- What is daclatasvir (Daklinza)?
- What are the uses for daclatasvir (Daklinza)?
- What are the side effects of daclatasvir (Daklinza)?
- What is the dosage for daclatasvir (Daklinza)?
- Which drugs or supplements interact with daclatasvir (Daklinza)?
- Is daclatasvir (Daklinza) safe to use during pregnancy or while breastfeeding?
- What else should I know about daclatasvir (Daklinza)?
What is daclatasvir (Daklinza)?
Daclatasvir (Daklinza) is an oral tablet used for the treatment of chronic infection with the hepatitis C virus (HCV), genotype 1 or 3. It belongs to a class of drugs called direct-acting antiviral agents (DAAs). Similar drugs include:
- boceprevir (Victrelis)
- sofosbuvir (Sovaldi)
- simeprevir (Olysio)
- telaprevir (Incivek)
- Viekira Pak (ombitasvir, paritaprevir, ritonavir, dasabuvir)
- ledipasvir and sofosbuvir (Harvoni)
- elbasvir and grazoprevir (Zepatier)
What brand names are available for daclatasvir?
Daklinza is the only brand available for daclatasvir in the US.
Is daclatasvir (Daklinza) available as a generic drug?
Do I need a prescription for daclatasvir (Daklinza)?
What are the side effects of daclatasvir (Daklinza)?
Common side effects include:
Other side effects include:
Serious side effects include:
What is the dosage for daclatasvir (Daklinza)?
- The recommended dose of daclatasvir is 60 mg once daily with or without food for 12 weeks.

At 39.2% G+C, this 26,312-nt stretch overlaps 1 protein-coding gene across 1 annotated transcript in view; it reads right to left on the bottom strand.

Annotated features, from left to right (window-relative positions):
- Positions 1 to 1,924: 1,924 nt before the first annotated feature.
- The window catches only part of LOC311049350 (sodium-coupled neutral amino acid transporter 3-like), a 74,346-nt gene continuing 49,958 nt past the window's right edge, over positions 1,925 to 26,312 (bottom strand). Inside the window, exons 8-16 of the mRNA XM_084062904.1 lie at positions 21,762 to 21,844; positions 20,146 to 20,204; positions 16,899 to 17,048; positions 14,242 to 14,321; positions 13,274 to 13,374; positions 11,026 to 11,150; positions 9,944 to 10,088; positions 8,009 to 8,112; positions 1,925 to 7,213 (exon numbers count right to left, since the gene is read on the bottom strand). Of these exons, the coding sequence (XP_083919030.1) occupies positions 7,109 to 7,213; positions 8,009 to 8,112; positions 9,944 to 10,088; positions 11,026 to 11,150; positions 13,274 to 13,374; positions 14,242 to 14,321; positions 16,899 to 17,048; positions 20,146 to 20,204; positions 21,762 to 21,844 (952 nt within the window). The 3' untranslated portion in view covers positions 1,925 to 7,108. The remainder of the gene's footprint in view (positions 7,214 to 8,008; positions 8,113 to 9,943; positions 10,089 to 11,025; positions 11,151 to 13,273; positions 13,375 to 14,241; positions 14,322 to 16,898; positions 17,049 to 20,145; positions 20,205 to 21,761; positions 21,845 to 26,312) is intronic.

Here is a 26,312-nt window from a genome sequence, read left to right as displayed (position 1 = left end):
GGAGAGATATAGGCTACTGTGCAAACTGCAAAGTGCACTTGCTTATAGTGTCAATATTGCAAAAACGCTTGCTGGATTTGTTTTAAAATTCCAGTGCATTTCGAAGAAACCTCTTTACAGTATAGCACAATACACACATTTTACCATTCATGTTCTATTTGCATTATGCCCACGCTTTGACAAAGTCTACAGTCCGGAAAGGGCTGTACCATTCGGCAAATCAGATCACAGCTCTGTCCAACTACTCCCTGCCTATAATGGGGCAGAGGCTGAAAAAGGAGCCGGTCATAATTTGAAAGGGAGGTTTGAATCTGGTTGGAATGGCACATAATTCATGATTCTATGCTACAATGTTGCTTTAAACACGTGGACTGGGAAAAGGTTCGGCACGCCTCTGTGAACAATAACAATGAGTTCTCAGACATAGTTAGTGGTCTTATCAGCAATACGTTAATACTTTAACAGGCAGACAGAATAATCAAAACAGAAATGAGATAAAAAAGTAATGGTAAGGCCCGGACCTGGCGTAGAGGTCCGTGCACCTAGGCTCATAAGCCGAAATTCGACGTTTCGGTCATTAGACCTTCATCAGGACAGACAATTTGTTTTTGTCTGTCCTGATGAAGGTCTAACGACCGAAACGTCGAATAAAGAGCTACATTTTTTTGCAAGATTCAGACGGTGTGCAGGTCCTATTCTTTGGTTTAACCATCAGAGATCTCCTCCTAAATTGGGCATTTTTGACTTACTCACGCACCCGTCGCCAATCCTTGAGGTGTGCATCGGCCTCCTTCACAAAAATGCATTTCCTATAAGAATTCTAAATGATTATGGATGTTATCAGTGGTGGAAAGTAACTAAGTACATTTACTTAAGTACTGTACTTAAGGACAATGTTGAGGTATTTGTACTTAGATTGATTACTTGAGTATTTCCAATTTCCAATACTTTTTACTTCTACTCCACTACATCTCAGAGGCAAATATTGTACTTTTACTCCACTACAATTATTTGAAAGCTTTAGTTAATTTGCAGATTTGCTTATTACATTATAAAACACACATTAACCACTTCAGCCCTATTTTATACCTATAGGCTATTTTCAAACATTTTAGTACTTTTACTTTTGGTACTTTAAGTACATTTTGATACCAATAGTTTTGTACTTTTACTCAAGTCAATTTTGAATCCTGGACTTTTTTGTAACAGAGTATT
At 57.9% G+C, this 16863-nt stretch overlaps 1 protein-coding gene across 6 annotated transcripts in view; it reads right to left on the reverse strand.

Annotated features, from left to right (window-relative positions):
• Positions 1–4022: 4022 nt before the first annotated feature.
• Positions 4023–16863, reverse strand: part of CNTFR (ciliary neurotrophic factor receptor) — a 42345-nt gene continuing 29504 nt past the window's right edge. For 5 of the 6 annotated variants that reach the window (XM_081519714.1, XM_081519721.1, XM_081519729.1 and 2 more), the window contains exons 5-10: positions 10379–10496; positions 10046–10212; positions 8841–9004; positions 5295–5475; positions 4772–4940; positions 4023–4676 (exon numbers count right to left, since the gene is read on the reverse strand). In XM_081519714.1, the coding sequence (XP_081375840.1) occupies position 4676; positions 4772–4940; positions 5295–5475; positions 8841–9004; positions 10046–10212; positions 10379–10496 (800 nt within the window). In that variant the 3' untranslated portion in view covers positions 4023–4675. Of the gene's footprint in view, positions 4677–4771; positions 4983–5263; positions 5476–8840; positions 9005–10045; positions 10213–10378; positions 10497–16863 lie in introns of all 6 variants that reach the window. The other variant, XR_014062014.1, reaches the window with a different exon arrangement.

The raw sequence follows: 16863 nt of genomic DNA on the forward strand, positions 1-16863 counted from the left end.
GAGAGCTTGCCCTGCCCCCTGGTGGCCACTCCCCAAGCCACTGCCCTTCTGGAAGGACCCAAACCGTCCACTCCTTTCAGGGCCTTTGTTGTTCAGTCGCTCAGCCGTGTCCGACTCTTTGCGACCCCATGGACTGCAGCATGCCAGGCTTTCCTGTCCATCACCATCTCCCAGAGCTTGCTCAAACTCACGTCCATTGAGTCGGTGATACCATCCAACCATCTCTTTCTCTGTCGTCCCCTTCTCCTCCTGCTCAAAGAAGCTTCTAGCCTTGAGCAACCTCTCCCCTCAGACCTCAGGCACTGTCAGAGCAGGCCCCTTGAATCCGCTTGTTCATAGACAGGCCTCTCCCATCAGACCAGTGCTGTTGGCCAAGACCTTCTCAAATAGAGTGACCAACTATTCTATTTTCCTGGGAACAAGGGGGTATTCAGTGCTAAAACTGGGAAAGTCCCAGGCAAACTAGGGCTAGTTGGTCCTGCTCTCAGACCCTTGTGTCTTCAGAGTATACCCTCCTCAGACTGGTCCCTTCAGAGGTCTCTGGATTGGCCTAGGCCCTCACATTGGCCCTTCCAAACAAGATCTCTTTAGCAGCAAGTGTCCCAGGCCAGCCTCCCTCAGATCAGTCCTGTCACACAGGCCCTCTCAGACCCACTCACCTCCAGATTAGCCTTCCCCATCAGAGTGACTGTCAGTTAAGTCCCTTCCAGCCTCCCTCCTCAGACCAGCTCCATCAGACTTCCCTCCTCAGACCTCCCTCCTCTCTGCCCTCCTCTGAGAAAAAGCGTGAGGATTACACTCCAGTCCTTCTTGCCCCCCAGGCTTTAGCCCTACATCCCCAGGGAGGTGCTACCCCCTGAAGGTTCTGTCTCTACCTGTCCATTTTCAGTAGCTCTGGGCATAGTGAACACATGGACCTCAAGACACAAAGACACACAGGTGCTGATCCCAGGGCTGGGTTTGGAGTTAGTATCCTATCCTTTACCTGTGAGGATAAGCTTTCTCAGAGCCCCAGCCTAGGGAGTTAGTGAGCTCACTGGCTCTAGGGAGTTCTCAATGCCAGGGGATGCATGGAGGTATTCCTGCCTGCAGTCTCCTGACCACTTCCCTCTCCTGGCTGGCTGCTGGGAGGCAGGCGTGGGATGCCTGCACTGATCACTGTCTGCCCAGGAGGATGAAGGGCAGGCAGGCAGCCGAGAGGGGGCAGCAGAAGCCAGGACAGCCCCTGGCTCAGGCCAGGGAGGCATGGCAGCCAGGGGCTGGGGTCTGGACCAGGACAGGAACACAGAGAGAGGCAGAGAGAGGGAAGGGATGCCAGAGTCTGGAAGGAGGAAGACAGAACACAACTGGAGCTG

- Daclatasvir is used in combination with sofosbuvir.
- The dose should be reduced to 30 mg once daily when drugs that block the breakdown of daclatasvir are being used.
- The dose should be increased to 90 mg once daily when drugs that increase the breakdown of daclatasvir are being used. (See the drug interactions section for examples of interacting drugs.)
Which drugs or supplements interact with daclatasvir (Daklinza)?
Daclatasvir has many drug interactions.
- Rifampin, carbamazepine, phenytoin, and St. John's wort may reduce blood levels of daclatasvir and reduce its effectiveness by increasing its metabolism (break-down) in the intestine. Therefore, daclatasvir should not be combined with rifampin, carbamazepine (Tegretol, Tegretol XR, Equetro, Carbatrol), phenytoin (Dilantin, Dilantin-125), or St. John's wort.